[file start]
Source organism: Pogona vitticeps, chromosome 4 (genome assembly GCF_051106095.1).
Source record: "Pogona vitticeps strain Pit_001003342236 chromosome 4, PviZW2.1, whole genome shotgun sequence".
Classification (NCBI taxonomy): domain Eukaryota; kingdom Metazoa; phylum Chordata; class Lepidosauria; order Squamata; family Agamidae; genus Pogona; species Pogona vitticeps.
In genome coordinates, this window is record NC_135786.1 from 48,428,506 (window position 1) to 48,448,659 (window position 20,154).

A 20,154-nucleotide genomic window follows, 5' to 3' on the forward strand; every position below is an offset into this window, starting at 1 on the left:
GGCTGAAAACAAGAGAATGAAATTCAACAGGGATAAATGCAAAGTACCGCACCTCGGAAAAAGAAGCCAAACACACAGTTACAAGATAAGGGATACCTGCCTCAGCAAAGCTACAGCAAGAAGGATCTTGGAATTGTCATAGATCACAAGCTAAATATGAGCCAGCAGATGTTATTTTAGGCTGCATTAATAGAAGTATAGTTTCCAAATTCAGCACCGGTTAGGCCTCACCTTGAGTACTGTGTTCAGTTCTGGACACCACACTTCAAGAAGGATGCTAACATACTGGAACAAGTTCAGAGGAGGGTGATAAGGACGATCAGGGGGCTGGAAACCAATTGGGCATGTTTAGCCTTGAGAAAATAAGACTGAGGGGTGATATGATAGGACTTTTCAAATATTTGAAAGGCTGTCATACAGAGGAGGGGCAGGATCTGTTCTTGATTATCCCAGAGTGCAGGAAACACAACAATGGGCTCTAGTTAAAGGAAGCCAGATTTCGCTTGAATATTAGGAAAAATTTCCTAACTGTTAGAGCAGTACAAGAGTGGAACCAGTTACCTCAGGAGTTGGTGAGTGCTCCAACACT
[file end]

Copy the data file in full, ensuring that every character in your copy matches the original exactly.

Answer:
Source organism: Pogona vitticeps, chromosome 4 (genome assembly GCF_051106095.1).
Source record: "Pogona vitticeps strain Pit_001003342236 chromosome 4, PviZW2.1, whole genome shotgun sequence".
Classification (NCBI taxonomy): domain Eukaryota; kingdom Metazoa; phylum Chordata; class Lepidosauria; order Squamata; family Agamidae; genus Pogona; species Pogona vitticeps.
In genome coordinates, this window is record NC_135786.1 from 48,428,506 (window position 1) to 48,448,659 (window position 20,154).

A 20,154-nucleotide genomic window follows, 5' to 3' on the forward strand; every position below is an offset into this window, starting at 1 on the left:
GGCTGAAAACAAGAGAATGAAATTCAACAGGGATAAATGCAAAGTACCGCACCTCGGAAAAAGAAGCCAAACACACAGTTACAAGATAAGGGATACCTGCCTCAGCAAAGCTACAGCAAGAAGGATCTTGGAATTGTCATAGATCACAAGCTAAATATGAGCCAGCAGATGTTATTTTAGGCTGCATTAATAGAAGTATAGTTTCCAAATTCAGCACCGGTTAGGCCTCACCTTGAGTACTGTGTTCAGTTCTGGACACCACACTTCAAGAAGGATGCTAACATACTGGAACAAGTTCAGAGGAGGGTGATAAGGACGATCAGGGGGCTGGAAACCAATTGGGCATGTTTAGCCTTGAGAAAATAAGACTGAGGGGTGATATGATAGGACTTTTCAAATATTTGAAAGGCTGTCATACAGAGGAGGGGCAGGATCTGTTCTTGATTATCCCAGAGTGCAGGAAACACAACAATGGGCTCTAGTTAAAGGAAGCCAGATTTCGCTTGAATATTAGGAAAAATTTCCTAACTGTTAGAGCAGTACAAGAGTGGAACCAGTTACCTCAGGAGTTGGTGAGTGCTCCAACACT